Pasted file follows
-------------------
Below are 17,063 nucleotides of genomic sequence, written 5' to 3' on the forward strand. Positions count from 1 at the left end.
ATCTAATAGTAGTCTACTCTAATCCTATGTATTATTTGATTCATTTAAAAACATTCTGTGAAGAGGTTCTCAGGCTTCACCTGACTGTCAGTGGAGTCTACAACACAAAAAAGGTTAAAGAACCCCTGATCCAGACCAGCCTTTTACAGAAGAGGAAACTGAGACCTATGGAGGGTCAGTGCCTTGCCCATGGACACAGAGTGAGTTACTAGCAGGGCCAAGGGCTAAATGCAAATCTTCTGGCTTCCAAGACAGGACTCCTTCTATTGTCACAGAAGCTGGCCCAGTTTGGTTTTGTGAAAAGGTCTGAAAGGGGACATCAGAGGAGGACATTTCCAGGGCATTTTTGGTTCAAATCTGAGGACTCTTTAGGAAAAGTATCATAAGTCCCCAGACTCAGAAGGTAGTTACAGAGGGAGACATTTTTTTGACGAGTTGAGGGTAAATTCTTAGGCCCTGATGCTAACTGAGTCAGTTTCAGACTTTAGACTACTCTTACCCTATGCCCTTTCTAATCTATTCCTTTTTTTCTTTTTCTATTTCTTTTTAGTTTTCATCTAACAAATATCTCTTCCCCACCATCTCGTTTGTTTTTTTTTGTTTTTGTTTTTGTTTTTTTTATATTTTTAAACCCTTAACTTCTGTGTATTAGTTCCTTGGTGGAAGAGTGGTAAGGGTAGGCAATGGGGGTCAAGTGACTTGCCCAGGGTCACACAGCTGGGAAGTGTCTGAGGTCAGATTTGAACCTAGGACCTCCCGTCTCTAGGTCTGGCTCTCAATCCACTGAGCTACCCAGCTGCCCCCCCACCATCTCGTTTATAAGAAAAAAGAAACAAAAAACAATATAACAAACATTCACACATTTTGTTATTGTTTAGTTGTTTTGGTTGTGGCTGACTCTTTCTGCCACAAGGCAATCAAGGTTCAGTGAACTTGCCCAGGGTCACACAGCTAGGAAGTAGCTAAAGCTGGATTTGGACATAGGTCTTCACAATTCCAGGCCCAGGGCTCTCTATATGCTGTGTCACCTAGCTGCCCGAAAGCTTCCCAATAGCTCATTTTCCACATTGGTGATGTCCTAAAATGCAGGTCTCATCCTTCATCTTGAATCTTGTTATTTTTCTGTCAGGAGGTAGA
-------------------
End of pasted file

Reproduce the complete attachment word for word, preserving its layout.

Below are 17,063 nucleotides of genomic sequence, written 5' to 3' on the forward strand. Positions count from 1 at the left end.
ATCTAATAGTAGTCTACTCTAATCCTATGTATTATTTGATTCATTTAAAAACATTCTGTGAAGAGGTTCTCAGGCTTCACCTGACTGTCAGTGGAGTCTACAACACAAAAAAGGTTAAAGAACCCCTGATCCAGACCAGCCTTTTACAGAAGAGGAAACTGAGACCTATGGAGGGTCAGTGCCTTGCCCATGGACACAGAGTGAGTTACTAGCAGGGCCAAGGGCTAAATGCAAATCTTCTGGCTTCCAAGACAGGACTCCTTCTATTGTCACAGAAGCTGGCCCAGTTTGGTTTTGTGAAAAGGTCTGAAAGGGGACATCAGAGGAGGACATTTCCAGGGCATTTTTGGTTCAAATCTGAGGACTCTTTAGGAAAAGTATCATAAGTCCCCAGACTCAGAAGGTAGTTACAGAGGGAGACATTTTTTTGACGAGTTGAGGGTAAATTCTTAGGCCCTGATGCTAACTGAGTCAGTTTCAGACTTTAGACTACTCTTACCCTATGCCCTTTCTAATCTATTCCTTTTTTTCTTTTTCTATTTCTTTTTAGTTTTCATCTAACAAATATCTCTTCCCCACCATCTCGTTTGTTTTTTTTTGTTTTTGTTTTTGTTTTTTTTATATTTTTAAACCCTTAACTTCTGTGTATTAGTTCCTTGGTGGAAGAGTGGTAAGGGTAGGCAATGGGGGTCAAGTGACTTGCCCAGGGTCACACAGCTGGGAAGTGTCTGAGGTCAGATTTGAACCTAGGACCTCCCGTCTCTAGGTCTGGCTCTCAATCCACTGAGCTACCCAGCTGCCCCCCCACCATCTCGTTTATAAGAAAAAAGAAACAAAAAACAATATAACAAACATTCACACATTTTGTTATTGTTTAGTTGTTTTGGTTGTGGCTGACTCTTTCTGCCACAAGGCAATCAAGGTTCAGTGAACTTGCCCAGGGTCACACAGCTAGGAAGTAGCTAAAGCTGGATTTGGACATAGGTCTTCACAATTCCAGGCCCAGGGCTCTCTATATGCTGTGTCACCTAGCTGCCCGAAAGCTTCCCAATAGCTCATTTTCCACATTGGTGATGTCCTAAAATGCAGGTCTCATCCTTCATCTTGAATCTTGTTATTTTTCTGTCAGGAGGTAGA